Tuesday, March 29, 2011
What is it that makes people (try) to be monogamous?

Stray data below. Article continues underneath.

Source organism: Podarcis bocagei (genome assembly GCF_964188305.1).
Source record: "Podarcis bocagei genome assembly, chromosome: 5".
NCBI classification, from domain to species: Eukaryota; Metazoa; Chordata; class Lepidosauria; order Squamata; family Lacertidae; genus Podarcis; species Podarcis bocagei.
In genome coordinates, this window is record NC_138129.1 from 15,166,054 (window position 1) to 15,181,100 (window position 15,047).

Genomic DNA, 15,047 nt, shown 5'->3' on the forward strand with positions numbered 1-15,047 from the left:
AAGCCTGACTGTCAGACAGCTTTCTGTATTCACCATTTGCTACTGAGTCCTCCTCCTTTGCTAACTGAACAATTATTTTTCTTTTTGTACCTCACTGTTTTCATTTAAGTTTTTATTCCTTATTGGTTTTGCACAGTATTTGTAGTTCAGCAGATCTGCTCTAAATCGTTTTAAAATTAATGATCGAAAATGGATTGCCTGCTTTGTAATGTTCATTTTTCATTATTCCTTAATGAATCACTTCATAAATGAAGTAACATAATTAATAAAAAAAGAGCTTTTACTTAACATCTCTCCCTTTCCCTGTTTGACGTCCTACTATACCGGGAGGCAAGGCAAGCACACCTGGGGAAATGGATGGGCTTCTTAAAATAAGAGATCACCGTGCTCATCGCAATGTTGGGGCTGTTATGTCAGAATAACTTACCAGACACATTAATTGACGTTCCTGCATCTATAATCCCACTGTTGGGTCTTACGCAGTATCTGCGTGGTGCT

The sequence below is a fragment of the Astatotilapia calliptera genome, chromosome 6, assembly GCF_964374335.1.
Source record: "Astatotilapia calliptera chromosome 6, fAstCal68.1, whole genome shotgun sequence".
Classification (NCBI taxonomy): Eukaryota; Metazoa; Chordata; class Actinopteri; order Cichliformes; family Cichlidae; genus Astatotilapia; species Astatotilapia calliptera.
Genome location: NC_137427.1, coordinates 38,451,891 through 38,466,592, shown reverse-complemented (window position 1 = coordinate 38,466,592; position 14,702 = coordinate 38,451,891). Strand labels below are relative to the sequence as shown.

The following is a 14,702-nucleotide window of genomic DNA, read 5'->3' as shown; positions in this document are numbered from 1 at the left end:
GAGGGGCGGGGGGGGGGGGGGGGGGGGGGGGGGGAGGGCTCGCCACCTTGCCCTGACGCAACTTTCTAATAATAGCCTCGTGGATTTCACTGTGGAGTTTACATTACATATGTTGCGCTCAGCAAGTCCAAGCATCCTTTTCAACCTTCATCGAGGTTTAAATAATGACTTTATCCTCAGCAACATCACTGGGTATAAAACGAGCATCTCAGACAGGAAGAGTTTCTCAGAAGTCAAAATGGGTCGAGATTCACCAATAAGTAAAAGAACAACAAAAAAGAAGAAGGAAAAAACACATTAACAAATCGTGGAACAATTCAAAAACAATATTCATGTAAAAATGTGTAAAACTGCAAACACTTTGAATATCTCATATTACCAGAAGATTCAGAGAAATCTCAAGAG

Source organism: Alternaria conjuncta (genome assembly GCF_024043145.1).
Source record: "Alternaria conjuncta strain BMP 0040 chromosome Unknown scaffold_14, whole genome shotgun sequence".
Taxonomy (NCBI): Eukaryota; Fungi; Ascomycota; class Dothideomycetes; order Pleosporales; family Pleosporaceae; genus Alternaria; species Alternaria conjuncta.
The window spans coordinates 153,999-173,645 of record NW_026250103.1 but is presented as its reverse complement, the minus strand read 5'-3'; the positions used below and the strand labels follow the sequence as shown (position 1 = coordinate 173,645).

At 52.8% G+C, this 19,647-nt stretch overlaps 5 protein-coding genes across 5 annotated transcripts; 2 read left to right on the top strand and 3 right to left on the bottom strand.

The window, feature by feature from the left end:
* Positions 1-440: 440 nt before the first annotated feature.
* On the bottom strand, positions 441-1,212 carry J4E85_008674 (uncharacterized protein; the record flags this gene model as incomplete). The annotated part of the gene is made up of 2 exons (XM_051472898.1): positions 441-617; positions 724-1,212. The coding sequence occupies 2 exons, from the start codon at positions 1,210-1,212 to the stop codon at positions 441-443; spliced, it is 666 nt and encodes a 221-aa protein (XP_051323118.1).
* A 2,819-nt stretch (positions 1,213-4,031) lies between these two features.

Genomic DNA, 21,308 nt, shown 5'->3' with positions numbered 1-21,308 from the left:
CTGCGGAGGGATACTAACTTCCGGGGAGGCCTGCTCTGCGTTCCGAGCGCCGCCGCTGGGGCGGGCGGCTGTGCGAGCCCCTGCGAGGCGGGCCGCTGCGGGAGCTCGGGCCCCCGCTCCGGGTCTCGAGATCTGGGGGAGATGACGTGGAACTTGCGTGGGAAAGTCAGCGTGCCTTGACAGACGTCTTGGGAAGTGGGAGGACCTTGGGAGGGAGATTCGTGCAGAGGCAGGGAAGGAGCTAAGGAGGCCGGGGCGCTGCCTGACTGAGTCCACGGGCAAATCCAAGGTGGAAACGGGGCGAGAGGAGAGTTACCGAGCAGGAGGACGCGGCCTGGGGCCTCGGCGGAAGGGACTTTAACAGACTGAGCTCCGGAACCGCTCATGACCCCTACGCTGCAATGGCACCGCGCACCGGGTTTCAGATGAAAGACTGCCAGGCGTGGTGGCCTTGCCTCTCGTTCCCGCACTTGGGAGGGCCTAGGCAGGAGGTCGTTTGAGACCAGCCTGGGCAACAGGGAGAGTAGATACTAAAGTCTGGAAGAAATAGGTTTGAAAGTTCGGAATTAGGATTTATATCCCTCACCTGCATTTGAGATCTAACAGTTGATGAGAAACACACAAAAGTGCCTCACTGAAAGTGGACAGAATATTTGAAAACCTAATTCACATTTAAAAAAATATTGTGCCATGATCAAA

Tonight I went to class and we were discussing the psychology of human pairing and relationships. Now I accept the fact that pairing is, from an evolutionary point of view, a necessity. However, the Evolutionary Psych point of view leaves itself open to criticisms, such as in the case of homosexuality, infertility, birth defects (specifically of the reproductive organs and the brain), and most importantly, of why there is such a desire to become paired. I've read many studies and seen many statistics on depression, anxiety, and suicide, and one of the leading causes seem to be this phenomena of human bonding; whether it be an individual in a relationship, or lack thereof. This seems counter-intuitive to evolution as this behavior, while beneficial to procreation, may also be detrimental to the individual(s) involved. Likewise, it still doesn't explain why there is (pardon the Freudian term) such a drive for humans to WANT to have relationships. Keep in mind, that procreation can and does happen outside of relationships (i.e. single parent families, etc.) As a I mentioned before homosexuality really complicates things even more. Individuals in relationships, especially long-term ones, consistently rate their happiness higher. I don't see a contradiction there: relationships increase the odds and survivability of offspring, so we're designed to want to be in them. Homosexuality may not be adaptive, or it may. Looking into kin selection, which makes sense in this context. Or it could be something else entirely. Homosexuality exists throughout the animal kingdom, so it may serve the same purpose in humans, or not; human sexuality is complicated.